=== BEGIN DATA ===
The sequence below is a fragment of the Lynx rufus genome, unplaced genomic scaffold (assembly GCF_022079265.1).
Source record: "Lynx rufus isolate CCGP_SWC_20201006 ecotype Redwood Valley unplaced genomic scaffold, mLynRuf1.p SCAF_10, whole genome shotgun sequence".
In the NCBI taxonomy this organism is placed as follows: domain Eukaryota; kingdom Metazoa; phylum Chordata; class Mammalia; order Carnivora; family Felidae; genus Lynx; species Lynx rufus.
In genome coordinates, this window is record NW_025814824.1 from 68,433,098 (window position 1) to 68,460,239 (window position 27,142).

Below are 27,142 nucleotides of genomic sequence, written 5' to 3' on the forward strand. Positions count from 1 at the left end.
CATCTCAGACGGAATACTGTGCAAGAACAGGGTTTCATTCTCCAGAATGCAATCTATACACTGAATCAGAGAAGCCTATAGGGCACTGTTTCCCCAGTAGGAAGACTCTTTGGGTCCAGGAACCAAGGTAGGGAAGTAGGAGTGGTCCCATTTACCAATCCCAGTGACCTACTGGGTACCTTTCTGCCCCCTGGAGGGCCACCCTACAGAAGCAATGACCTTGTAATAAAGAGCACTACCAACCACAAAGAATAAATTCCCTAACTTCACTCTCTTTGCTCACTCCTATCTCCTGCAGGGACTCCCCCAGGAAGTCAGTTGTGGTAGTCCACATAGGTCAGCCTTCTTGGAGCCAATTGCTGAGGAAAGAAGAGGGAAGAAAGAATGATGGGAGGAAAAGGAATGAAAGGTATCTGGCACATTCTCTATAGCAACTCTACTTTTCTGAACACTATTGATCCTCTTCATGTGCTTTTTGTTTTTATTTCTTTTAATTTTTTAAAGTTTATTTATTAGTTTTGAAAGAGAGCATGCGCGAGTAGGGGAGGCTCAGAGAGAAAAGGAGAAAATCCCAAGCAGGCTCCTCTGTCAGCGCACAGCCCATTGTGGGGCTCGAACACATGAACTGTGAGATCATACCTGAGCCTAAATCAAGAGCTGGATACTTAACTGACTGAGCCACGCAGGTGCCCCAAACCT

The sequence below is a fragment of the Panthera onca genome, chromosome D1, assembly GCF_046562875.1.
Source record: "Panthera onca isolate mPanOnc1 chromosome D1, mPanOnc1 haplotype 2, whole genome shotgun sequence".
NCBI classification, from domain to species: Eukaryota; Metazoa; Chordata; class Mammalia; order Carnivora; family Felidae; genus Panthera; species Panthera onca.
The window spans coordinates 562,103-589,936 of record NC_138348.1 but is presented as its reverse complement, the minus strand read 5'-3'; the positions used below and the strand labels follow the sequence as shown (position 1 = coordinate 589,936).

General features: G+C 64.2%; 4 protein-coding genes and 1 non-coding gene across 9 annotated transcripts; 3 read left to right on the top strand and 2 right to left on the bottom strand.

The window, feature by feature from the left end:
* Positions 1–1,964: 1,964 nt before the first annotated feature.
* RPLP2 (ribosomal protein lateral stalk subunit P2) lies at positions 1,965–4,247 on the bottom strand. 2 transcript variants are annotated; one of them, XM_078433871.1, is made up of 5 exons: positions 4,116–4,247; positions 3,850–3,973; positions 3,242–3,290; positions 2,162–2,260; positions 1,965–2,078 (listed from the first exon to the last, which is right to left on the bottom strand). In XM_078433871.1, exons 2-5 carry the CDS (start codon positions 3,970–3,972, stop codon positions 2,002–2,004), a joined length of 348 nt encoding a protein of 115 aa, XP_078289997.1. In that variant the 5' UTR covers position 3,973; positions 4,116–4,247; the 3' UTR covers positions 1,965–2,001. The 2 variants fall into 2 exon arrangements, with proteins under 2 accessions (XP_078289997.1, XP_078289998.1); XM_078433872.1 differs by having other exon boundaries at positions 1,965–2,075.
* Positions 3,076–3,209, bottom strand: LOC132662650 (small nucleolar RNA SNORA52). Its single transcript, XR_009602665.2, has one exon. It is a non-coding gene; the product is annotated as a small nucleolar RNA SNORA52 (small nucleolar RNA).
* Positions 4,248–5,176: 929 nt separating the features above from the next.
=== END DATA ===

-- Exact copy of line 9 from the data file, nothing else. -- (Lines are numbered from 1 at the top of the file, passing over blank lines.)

NCBI classification, from domain to species: Eukaryota; Metazoa; Chordata; class Mammalia; order Carnivora; family Felidae; genus Panthera; species Panthera onca.